For the last few generations of students, there has been a predominant narrative that in order to achieve their goals or enter into socially desirable sectors, you need go to university. Indeed, a record 37.9 per cent of 18-year-olds are due to start university this September.
In 1992, the number of students was half what it is now. The degree was less common and therefore more impressive. It was rightfully targeted at the people who were truly interested in academia and indeed were talented in it. But as more and more people are going to university, the system is becoming dangerously saturated. Those who don’t have a particular interest in academia, (as their A-level results will attest) are going to these institutions just because they’ve been told to; because what else would they do?
It almost became a prevalent social stigma that if you didn’t go to university, you have no hope. But as the university student bubble grows, it must eventually burst. It costs £9,250 a year for around 18 weeks of lectures (most only have 6 contact hours a week), and that’s when the professors are not on strike. People are beginning to ask: is this really good value for money and time?
The answer is: probably yes, if you are passionate about your degree and it really will help you in your career, and probably not, if you’re in it for the booze and because society tells you you have to.
And yet, even if the answer is yes, a degree is not all it used to be. It used to be the case that nearly all high-wage services required one, but now fewer and fewer firms are asking for them. Most investment banks don’t require them, and even companies like Apple and Google say that it’s not necessary for many positions, instead providing their own form of education programmes such as the six month Google Career Certificates programme.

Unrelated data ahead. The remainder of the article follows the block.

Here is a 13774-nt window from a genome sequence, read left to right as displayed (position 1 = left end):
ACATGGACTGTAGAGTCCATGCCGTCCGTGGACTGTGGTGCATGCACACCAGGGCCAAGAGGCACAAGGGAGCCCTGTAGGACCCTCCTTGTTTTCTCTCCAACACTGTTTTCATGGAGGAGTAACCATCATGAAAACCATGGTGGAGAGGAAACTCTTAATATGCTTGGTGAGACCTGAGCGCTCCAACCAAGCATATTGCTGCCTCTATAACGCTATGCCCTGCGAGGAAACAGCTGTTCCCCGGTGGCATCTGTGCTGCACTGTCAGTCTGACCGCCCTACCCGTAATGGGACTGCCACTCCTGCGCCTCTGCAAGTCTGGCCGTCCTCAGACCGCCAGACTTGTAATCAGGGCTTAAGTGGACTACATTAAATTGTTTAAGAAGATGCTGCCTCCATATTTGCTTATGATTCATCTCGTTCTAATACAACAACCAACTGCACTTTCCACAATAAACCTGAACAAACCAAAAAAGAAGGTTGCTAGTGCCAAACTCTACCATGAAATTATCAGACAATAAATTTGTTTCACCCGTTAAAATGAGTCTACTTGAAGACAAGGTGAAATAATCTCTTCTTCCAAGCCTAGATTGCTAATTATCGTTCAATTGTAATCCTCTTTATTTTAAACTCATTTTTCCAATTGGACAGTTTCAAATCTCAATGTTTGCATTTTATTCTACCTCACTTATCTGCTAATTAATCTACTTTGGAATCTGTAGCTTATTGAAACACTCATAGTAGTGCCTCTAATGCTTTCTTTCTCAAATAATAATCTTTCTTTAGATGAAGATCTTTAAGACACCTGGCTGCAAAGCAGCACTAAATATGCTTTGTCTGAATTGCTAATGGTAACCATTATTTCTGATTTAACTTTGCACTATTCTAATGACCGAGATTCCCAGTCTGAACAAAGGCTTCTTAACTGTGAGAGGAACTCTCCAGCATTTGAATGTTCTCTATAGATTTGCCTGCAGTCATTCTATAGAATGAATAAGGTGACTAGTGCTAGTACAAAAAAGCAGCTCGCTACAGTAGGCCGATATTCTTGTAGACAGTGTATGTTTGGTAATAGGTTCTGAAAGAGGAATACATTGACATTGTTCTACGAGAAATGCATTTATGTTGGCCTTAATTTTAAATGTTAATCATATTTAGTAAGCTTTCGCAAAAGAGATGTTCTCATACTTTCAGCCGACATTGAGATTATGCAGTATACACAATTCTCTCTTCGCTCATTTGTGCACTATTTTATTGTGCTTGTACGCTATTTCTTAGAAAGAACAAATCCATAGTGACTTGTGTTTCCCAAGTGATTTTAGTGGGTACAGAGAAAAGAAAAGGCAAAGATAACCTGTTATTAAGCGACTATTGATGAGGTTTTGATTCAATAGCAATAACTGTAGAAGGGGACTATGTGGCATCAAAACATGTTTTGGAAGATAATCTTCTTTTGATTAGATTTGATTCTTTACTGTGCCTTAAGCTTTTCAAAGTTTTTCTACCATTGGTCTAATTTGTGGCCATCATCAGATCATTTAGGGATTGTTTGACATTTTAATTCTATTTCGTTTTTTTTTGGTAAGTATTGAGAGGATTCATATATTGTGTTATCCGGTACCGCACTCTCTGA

However, the real worry that a lot of students have is the horrendous debt that will loom over their heads for decades. For the government, three quarters of students will never pay it off – it’s a financial lose-lose situation. Although these points seem sound enough to put off any student from going to university, so far they are still flocking to the degrees like moths to a flame. Perhaps because the prevailing thought is that there’s not a better option.
However, what could be the nail in the coffin for universities is the news that Multiverse, an apprenticeship provider founded by Euan Blair, has been granted degree-awarding powers.
Multiverse matches young people with relevant training schemes while also matching them with jobs at companies from MasterCard to Rolls Royce. Effectively, this will provide a debt-free degree, meaning that young people will spend less time and money on achieving goals to enter desirable careers. Multiverse has already gained attraction among young people, but now with the idea that one can get that much loved ‘degree’ from an apprenticeship provider (and Multiverse won’t be the only one to do this), young people may divert to these schemes instead of the traditional and over-subscribed universities.
The university chancellors on six-figure salaries may be distressed to hear this, but the truth is, we need to cut back on how many young people go to university. Opening up the market to schemes like Multiverse is crucial to providing the economy with fresh young workers who’ve gained the skills necessary for their particular career path.
The government should not hand out student loans as easily as they do today. It’s harming the reputation of university, not helping young people truly achieve their goals, and is creating an unnecessary financial burden on the taxpayer as well as the students.
Apprenticeship providers like Multiverse may well be the final push to make young people realise university is not the be all and end all, and perhaps this university boom will finally crash.